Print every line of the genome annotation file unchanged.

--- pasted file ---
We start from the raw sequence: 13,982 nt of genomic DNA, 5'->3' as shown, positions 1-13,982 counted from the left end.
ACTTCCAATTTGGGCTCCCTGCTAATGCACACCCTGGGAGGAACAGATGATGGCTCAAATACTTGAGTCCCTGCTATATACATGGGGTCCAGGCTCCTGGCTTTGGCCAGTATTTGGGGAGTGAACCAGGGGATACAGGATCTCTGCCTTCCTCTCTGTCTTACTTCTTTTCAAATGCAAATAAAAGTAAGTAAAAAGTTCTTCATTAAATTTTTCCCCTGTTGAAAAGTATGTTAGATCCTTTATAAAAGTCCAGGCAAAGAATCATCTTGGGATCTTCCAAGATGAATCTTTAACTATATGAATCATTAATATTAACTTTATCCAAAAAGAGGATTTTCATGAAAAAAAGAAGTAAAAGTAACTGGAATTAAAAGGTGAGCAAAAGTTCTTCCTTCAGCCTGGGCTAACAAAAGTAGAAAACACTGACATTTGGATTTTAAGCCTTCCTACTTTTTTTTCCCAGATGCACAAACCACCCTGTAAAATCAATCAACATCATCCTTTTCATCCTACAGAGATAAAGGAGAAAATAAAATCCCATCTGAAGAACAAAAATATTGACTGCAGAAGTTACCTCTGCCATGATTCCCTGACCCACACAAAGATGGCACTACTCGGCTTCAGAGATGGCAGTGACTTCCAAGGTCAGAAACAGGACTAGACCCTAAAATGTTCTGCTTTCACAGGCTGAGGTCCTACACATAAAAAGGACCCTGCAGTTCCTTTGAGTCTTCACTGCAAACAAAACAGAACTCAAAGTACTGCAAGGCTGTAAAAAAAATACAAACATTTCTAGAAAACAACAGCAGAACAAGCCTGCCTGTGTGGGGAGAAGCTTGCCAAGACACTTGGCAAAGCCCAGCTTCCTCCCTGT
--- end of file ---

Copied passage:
We start from the raw sequence: 13,982 nt of genomic DNA, 5'->3' as shown, positions 1-13,982 counted from the left end.
ACTTCCAATTTGGGCTCCCTGCTAATGCACACCCTGGGAGGAACAGATGATGGCTCAAATACTTGAGTCCCTGCTATATACATGGGGTCCAGGCTCCTGGCTTTGGCCAGTATTTGGGGAGTGAACCAGGGGATACAGGATCTCTGCCTTCCTCTCTGTCTTACTTCTTTTCAAATGCAAATAAAAGTAAGTAAAAAGTTCTTCATTAAATTTTTCCCCTGTTGAAAAGTATGTTAGATCCTTTATAAAAGTCCAGGCAAAGAATCATCTTGGGATCTTCCAAGATGAATCTTTAACTATATGAATCATTAATATTAACTTTATCCAAAAAGAGGATTTTCATGAAAAAAAGAAGTAAAAGTAACTGGAATTAAAAGGTGAGCAAAAGTTCTTCCTTCAGCCTGGGCTAACAAAAGTAGAAAACACTGACATTTGGATTTTAAGCCTTCCTACTTTTTTTTCCCAGATGCACAAACCACCCTGTAAAATCAATCAACATCATCCTTTTCATCCTACAGAGATAAAGGAGAAAATAAAATCCCATCTGAAGAACAAAAATATTGACTGCAGAAGTTACCTCTGCCATGATTCCCTGACCCACACAAAGATGGCACTACTCGGCTTCAGAGATGGCAGTGACTTCCAAGGTCAGAAACAGGACTAGACCCTAAAATGTTCTGCTTTCACAGGCTGAGGTCCTACACATAAAAAGGACCCTGCAGTTCCTTTGAGTCTTCACTGCAAACAAAACAGAACTCAAAGTACTGCAAGGCTGTAAAAAAAATACAAACATTTCTAGAAAACAACAGCAGAACAAGCCTGCCTGTGTGGGGAGAAGCTTGCCAAGACACTTGGCAAAGCCCAGCTTCCTCCCTGT